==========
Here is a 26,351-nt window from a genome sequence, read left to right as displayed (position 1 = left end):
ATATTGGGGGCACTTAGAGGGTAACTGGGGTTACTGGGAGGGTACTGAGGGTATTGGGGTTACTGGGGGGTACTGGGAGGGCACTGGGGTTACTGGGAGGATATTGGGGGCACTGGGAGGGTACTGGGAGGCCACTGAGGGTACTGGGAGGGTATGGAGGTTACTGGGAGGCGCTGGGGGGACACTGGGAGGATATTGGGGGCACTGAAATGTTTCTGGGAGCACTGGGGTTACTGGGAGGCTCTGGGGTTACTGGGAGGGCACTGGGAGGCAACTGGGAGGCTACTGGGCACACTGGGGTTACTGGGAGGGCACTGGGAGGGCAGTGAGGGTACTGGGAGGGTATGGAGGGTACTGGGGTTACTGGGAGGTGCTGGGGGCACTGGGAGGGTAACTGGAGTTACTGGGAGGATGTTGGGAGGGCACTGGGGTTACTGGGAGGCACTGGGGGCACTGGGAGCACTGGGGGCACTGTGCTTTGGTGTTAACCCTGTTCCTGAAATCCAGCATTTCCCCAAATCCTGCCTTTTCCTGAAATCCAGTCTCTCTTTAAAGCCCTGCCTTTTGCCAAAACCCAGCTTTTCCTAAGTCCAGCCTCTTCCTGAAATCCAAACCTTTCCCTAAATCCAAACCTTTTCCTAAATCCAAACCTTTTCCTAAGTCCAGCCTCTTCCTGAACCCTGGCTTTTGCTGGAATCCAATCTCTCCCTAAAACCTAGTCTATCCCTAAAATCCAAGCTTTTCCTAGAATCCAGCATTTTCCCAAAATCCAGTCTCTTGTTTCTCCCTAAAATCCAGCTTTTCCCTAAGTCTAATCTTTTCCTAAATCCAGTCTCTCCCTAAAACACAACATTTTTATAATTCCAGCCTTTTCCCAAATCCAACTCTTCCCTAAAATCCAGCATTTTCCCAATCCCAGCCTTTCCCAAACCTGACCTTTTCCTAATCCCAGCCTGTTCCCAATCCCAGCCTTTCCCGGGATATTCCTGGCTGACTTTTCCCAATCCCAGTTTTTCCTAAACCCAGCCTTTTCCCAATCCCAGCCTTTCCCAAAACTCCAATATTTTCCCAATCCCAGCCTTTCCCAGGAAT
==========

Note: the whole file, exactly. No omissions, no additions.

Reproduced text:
Here is a 26,351-nt window from a genome sequence, read left to right as displayed (position 1 = left end):
ATATTGGGGGCACTTAGAGGGTAACTGGGGTTACTGGGAGGGTACTGAGGGTATTGGGGTTACTGGGGGGTACTGGGAGGGCACTGGGGTTACTGGGAGGATATTGGGGGCACTGGGAGGGTACTGGGAGGCCACTGAGGGTACTGGGAGGGTATGGAGGTTACTGGGAGGCGCTGGGGGGACACTGGGAGGATATTGGGGGCACTGAAATGTTTCTGGGAGCACTGGGGTTACTGGGAGGCTCTGGGGTTACTGGGAGGGCACTGGGAGGCAACTGGGAGGCTACTGGGCACACTGGGGTTACTGGGAGGGCACTGGGAGGGCAGTGAGGGTACTGGGAGGGTATGGAGGGTACTGGGGTTACTGGGAGGTGCTGGGGGCACTGGGAGGGTAACTGGAGTTACTGGGAGGATGTTGGGAGGGCACTGGGGTTACTGGGAGGCACTGGGGGCACTGGGAGCACTGGGGGCACTGTGCTTTGGTGTTAACCCTGTTCCTGAAATCCAGCATTTCCCCAAATCCTGCCTTTTCCTGAAATCCAGTCTCTCTTTAAAGCCCTGCCTTTTGCCAAAACCCAGCTTTTCCTAAGTCCAGCCTCTTCCTGAAATCCAAACCTTTCCCTAAATCCAAACCTTTTCCTAAATCCAAACCTTTTCCTAAGTCCAGCCTCTTCCTGAACCCTGGCTTTTGCTGGAATCCAATCTCTCCCTAAAACCTAGTCTATCCCTAAAATCCAAGCTTTTCCTAGAATCCAGCATTTTCCCAAAATCCAGTCTCTTGTTTCTCCCTAAAATCCAGCTTTTCCCTAAGTCTAATCTTTTCCTAAATCCAGTCTCTCCCTAAAACACAACATTTTTATAATTCCAGCCTTTTCCCAAATCCAACTCTTCCCTAAAATCCAGCATTTTCCCAATCCCAGCCTTTCCCAAACCTGACCTTTTCCTAATCCCAGCCTGTTCCCAATCCCAGCCTTTCCCGGGATATTCCTGGCTGACTTTTCCCAATCCCAGTTTTTCCTAAACCCAGCCTTTTCCCAATCCCAGCCTTTCCCAAAACTCCAATATTTTCCCAATCCCAGCCTTTCCCAGGAAT